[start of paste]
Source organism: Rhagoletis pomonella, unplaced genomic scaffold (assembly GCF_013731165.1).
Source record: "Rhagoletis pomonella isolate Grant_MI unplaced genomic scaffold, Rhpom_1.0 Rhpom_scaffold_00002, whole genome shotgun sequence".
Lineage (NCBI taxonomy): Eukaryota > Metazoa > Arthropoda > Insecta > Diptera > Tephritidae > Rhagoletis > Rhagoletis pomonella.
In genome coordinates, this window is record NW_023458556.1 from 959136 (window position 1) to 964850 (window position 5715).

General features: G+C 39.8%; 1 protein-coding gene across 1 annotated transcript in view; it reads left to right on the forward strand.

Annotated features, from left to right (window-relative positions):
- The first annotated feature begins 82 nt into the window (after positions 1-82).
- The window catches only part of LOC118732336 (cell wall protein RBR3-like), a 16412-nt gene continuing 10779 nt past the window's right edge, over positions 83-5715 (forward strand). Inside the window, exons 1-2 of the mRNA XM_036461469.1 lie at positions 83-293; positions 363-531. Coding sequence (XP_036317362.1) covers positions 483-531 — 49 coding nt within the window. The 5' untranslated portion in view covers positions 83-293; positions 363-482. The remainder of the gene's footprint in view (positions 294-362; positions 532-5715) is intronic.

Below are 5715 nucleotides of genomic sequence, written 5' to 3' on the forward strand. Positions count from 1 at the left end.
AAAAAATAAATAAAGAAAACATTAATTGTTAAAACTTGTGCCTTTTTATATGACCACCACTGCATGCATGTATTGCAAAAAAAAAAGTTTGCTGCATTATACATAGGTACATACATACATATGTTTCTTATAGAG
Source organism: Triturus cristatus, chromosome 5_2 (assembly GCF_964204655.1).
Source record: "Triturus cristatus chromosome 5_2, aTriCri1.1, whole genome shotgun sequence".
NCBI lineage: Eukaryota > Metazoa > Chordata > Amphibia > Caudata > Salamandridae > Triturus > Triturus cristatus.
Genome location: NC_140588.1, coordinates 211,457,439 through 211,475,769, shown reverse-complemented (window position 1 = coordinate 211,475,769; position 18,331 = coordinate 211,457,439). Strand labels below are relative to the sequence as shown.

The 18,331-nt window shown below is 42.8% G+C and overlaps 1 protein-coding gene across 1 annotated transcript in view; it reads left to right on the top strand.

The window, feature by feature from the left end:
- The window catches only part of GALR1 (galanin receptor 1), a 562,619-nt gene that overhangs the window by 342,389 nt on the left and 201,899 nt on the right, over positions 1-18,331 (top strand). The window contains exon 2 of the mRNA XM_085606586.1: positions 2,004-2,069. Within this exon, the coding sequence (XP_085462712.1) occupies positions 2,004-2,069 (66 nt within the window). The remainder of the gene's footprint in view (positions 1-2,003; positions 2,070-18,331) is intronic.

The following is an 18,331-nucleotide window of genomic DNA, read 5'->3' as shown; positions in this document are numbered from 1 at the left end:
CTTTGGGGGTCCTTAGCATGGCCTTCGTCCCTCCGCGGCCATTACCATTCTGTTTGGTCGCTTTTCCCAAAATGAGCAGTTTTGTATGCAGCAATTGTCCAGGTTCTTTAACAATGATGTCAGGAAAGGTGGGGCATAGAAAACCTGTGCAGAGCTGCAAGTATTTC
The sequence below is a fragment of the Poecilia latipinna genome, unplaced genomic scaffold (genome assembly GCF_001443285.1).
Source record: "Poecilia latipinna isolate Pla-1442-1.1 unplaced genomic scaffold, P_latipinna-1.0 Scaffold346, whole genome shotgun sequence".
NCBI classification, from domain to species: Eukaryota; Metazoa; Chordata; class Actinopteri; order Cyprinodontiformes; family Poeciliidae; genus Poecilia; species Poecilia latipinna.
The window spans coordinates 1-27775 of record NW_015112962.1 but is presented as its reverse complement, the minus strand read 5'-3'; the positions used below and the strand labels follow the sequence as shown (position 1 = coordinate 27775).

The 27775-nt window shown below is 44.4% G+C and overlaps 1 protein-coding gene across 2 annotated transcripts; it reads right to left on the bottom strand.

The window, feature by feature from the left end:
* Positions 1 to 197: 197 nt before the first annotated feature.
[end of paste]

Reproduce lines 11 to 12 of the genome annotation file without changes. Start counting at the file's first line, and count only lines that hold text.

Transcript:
Source organism: Triturus cristatus, chromosome 5_2 (assembly GCF_964204655.1).
Source record: "Triturus cristatus chromosome 5_2, aTriCri1.1, whole genome shotgun sequence".